Review question

# When does $x^2 + ax + a = 1$ have distinct real roots? Add to your resource collection Remove from your resource collection Add notes to this resource View your notes for this resource

Ref: R9659

## Solution

For what values of the real number $a$ does the quadratic equation $x^2 + ax + a = 1$ have distinct real roots?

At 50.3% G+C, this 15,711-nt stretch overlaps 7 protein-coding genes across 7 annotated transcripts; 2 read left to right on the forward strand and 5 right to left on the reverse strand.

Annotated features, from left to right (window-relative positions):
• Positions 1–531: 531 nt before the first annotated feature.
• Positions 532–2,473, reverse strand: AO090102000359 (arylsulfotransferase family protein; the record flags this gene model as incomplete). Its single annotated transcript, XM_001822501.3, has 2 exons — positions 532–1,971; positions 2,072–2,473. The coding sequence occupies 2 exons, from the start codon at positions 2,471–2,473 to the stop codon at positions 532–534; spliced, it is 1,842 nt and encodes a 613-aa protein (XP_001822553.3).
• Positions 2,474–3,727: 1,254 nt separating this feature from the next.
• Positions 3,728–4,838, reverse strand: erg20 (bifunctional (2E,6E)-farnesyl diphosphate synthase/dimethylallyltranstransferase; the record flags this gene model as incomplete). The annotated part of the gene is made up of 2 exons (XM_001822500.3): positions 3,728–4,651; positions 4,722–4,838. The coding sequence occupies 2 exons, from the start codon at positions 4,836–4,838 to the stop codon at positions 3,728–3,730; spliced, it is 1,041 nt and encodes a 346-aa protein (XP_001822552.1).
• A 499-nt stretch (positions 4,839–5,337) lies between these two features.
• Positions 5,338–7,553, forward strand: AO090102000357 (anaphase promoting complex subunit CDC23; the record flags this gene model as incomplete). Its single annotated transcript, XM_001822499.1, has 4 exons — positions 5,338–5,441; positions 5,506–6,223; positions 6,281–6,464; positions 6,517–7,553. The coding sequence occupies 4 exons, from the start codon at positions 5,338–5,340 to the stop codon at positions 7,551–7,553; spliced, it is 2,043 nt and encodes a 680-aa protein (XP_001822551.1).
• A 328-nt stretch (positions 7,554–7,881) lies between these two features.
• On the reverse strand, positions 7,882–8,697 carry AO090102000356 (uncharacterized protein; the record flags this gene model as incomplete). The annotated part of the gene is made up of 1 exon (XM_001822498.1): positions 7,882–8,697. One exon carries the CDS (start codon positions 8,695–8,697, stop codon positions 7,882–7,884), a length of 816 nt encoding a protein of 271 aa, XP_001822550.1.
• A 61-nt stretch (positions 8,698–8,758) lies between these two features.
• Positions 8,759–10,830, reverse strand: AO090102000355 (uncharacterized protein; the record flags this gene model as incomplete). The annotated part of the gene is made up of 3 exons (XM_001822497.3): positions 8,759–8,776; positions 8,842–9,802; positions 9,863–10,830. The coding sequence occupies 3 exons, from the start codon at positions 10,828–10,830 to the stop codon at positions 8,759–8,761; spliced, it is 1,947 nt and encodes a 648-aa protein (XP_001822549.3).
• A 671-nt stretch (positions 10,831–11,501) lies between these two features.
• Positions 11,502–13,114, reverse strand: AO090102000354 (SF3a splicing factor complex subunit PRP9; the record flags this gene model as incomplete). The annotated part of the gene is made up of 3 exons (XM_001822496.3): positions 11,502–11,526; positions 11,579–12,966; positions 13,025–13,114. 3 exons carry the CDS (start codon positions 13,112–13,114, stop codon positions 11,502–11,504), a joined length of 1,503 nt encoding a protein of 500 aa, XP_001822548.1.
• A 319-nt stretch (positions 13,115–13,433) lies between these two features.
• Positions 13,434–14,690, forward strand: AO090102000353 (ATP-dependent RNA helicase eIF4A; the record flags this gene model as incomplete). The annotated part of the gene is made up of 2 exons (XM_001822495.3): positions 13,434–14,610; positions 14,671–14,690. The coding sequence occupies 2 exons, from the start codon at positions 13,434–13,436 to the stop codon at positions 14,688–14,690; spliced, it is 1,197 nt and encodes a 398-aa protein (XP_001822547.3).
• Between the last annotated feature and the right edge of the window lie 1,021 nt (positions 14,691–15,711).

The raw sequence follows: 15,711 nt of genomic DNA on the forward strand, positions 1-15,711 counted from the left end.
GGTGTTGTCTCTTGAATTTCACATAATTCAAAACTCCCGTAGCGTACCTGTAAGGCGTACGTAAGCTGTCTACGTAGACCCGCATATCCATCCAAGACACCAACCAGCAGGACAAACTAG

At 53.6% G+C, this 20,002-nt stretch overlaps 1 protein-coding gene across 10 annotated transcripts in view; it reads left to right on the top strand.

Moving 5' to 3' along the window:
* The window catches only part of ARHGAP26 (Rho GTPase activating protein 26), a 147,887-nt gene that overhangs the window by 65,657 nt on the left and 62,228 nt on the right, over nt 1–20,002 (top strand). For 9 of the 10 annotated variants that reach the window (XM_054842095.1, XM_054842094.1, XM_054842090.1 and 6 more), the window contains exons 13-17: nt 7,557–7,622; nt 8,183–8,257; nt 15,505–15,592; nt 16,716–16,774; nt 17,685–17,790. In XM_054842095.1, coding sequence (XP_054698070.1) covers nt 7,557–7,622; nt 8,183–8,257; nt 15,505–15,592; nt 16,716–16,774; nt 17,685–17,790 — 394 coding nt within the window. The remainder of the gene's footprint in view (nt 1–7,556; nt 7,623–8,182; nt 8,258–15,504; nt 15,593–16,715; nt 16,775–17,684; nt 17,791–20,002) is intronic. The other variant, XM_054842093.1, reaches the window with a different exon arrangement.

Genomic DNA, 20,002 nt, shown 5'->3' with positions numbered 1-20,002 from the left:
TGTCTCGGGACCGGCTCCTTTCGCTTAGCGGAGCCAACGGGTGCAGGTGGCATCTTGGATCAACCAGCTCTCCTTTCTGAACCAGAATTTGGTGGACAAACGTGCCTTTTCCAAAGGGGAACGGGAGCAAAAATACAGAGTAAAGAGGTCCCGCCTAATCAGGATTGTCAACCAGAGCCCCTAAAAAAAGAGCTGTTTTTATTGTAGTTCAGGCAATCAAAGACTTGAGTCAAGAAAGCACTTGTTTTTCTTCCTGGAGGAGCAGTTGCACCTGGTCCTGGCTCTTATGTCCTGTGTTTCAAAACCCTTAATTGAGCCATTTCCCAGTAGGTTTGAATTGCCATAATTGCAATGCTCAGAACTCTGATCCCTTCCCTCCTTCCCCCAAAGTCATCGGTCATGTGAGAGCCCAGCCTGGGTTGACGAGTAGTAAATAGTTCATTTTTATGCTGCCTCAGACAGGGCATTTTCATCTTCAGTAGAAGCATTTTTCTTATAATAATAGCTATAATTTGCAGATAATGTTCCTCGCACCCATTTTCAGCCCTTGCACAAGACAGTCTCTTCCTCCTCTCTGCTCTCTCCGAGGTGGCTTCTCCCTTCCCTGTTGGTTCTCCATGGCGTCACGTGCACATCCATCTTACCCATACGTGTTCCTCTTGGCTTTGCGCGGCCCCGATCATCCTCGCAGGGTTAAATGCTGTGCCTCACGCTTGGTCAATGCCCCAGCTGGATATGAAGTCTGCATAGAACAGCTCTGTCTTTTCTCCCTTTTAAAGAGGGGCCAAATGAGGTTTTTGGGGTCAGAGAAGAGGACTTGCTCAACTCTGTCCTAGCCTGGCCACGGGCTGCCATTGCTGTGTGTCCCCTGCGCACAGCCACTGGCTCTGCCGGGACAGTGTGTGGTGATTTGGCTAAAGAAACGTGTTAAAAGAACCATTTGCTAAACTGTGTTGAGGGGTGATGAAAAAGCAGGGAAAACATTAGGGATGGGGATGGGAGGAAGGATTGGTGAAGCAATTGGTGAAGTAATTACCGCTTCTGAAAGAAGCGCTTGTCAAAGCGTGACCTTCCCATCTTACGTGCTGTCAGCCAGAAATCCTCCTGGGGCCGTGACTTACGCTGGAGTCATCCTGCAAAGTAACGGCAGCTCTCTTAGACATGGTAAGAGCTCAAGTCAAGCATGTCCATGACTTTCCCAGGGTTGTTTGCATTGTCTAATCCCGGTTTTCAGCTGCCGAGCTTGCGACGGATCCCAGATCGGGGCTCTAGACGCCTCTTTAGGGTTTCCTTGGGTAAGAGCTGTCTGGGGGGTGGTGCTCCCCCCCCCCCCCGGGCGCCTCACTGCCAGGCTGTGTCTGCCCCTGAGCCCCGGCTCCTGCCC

1. $a \neq 2$;

2. $a > 2$;

3. $a=2$;

4. all values of $a$.

We can find out about the roots of this quadratic by considering its discriminant.

Before we do this, we must rearrange the equation into the form “$ax^2+bx+c=0$”, so $x^2 + ax + (a-1) = 0.$ Thus the discriminant is equal to $a^2 - 4\times 1 \times (a-1) = a^2 - 4a + 4 = (a-2)^2.$

For the quadratic to have two distinct real roots we need this to be positive and so we need $a \ne 2$.